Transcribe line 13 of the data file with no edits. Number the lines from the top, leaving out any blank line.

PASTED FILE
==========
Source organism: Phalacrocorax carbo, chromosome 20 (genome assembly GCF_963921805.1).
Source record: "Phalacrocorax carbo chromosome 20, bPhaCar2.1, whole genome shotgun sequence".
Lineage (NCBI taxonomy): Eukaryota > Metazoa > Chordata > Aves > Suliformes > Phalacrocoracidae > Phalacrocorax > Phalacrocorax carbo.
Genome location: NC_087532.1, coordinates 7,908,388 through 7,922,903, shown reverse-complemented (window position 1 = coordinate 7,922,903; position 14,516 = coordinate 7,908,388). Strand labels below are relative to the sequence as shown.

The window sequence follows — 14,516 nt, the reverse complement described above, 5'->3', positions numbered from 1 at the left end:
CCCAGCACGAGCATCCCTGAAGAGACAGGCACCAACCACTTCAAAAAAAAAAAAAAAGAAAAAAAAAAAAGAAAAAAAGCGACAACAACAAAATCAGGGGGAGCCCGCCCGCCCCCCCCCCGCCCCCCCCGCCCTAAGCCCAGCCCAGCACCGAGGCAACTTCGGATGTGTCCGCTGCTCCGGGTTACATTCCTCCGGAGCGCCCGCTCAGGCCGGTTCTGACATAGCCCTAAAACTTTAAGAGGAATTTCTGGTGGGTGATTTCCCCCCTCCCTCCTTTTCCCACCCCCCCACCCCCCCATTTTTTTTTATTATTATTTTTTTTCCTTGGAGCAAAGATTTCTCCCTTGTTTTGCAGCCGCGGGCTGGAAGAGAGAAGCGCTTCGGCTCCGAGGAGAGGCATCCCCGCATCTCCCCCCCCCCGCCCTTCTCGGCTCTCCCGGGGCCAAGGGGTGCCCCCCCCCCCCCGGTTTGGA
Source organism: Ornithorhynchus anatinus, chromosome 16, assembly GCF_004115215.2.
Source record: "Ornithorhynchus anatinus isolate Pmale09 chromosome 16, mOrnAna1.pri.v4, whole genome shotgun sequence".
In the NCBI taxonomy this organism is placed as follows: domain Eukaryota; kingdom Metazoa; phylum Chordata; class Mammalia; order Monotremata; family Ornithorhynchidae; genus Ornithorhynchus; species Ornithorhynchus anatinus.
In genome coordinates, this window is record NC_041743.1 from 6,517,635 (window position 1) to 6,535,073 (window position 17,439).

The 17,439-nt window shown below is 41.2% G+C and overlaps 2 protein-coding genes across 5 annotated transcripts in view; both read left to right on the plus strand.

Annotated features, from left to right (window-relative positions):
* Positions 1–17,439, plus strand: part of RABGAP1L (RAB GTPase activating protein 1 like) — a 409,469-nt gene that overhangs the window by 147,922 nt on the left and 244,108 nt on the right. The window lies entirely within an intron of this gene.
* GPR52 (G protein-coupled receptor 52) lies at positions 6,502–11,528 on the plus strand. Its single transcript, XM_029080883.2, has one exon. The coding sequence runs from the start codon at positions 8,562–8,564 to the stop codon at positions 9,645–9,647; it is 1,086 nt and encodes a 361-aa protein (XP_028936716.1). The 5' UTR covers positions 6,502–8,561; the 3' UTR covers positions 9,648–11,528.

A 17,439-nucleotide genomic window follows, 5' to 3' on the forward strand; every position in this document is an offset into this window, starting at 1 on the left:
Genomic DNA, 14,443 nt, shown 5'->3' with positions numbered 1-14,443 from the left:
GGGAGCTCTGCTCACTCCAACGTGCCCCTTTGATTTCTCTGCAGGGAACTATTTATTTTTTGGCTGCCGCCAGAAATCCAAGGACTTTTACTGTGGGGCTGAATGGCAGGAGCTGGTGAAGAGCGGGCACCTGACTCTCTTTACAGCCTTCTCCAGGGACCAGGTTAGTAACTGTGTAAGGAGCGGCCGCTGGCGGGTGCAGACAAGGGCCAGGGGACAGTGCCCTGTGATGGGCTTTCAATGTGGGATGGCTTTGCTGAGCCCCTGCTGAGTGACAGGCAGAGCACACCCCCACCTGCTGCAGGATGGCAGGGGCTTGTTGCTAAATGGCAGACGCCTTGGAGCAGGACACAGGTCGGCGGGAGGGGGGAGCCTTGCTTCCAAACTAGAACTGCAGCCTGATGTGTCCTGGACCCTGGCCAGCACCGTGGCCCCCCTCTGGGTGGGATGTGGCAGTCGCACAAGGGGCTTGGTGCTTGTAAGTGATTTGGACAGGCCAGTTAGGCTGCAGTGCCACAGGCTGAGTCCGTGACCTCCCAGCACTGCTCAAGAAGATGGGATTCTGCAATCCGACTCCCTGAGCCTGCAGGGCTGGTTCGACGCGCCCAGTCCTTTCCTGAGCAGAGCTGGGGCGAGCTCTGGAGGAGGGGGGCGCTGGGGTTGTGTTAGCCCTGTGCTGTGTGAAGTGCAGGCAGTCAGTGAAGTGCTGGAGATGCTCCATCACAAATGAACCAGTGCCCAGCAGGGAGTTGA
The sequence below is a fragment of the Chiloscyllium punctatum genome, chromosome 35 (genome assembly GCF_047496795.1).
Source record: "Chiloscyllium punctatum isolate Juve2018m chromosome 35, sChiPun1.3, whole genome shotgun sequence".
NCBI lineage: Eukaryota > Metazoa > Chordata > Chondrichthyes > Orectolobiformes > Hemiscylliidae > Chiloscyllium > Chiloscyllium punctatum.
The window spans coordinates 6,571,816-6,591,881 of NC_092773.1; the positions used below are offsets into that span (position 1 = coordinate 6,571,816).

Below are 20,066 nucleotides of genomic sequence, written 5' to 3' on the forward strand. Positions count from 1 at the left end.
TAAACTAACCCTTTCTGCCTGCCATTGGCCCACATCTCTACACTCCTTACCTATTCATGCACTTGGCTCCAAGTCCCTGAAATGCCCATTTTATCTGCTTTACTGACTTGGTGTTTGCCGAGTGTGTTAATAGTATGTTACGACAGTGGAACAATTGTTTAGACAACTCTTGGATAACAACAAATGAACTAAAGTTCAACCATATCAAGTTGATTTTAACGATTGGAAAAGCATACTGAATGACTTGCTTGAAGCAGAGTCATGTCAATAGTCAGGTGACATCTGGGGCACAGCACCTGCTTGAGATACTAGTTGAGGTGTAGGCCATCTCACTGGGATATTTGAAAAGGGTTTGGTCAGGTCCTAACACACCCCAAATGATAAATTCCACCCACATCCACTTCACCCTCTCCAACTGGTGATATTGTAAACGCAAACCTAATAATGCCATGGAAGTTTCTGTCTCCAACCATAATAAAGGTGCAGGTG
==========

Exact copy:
* Positions 1–17,439, plus strand: part of RABGAP1L (RAB GTPase activating protein 1 like) — a 409,469-nt gene that overhangs the window by 147,922 nt on the left and 244,108 nt on the right. The window lies entirely within an intron of this gene.